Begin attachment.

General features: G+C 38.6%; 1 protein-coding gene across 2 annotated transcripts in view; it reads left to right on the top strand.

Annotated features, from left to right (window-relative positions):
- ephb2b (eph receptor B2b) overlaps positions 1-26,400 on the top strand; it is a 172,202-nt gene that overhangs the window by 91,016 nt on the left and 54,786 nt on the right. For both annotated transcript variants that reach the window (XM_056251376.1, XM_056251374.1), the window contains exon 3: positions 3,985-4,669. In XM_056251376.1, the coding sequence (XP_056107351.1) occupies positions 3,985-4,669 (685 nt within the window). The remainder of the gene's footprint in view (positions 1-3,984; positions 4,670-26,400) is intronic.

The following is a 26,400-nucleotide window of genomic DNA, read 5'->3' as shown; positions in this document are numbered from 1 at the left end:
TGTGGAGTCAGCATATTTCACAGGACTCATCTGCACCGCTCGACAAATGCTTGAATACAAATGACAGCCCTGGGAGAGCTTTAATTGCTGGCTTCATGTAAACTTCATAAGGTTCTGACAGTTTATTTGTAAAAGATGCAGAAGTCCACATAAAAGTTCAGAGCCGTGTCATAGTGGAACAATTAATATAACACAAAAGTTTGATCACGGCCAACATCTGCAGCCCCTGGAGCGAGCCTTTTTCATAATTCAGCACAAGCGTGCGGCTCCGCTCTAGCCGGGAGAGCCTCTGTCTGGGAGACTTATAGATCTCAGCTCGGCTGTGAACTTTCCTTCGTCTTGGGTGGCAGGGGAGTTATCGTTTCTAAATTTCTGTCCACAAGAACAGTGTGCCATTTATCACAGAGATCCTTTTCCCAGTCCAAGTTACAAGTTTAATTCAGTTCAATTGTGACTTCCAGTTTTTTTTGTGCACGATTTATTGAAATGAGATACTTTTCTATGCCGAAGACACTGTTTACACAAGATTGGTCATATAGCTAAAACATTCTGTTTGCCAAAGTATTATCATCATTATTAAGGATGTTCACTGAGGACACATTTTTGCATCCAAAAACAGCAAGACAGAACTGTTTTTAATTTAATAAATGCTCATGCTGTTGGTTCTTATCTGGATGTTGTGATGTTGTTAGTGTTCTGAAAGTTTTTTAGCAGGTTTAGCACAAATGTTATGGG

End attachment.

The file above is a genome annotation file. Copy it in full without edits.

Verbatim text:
General features: G+C 38.6%; 1 protein-coding gene across 2 annotated transcripts in view; it reads left to right on the top strand.

Annotated features, from left to right (window-relative positions):
- ephb2b (eph receptor B2b) overlaps positions 1-26,400 on the top strand; it is a 172,202-nt gene that overhangs the window by 91,016 nt on the left and 54,786 nt on the right. For both annotated transcript variants that reach the window (XM_056251376.1, XM_056251374.1), the window contains exon 3: positions 3,985-4,669. In XM_056251376.1, the coding sequence (XP_056107351.1) occupies positions 3,985-4,669 (685 nt within the window). The remainder of the gene's footprint in view (positions 1-3,984; positions 4,670-26,400) is intronic.

The following is a 26,400-nucleotide window of genomic DNA, read 5'->3' as shown; positions in this document are numbered from 1 at the left end:
TGTGGAGTCAGCATATTTCACAGGACTCATCTGCACCGCTCGACAAATGCTTGAATACAAATGACAGCCCTGGGAGAGCTTTAATTGCTGGCTTCATGTAAACTTCATAAGGTTCTGACAGTTTATTTGTAAAAGATGCAGAAGTCCACATAAAAGTTCAGAGCCGTGTCATAGTGGAACAATTAATATAACACAAAAGTTTGATCACGGCCAACATCTGCAGCCCCTGGAGCGAGCCTTTTTCATAATTCAGCACAAGCGTGCGGCTCCGCTCTAGCCGGGAGAGCCTCTGTCTGGGAGACTTATAGATCTCAGCTCGGCTGTGAACTTTCCTTCGTCTTGGGTGGCAGGGGAGTTATCGTTTCTAAATTTCTGTCCACAAGAACAGTGTGCCATTTATCACAGAGATCCTTTTCCCAGTCCAAGTTACAAGTTTAATTCAGTTCAATTGTGACTTCCAGTTTTTTTTGTGCACGATTTATTGAAATGAGATACTTTTCTATGCCGAAGACACTGTTTACACAAGATTGGTCATATAGCTAAAACATTCTGTTTGCCAAAGTATTATCATCATTATTAAGGATGTTCACTGAGGACACATTTTTGCATCCAAAAACAGCAAGACAGAACTGTTTTTAATTTAATAAATGCTCATGCTGTTGGTTCTTATCTGGATGTTGTGATGTTGTTAGTGTTCTGAAAGTTTTTTAGCAGGTTTAGCACAAATGTTATGGG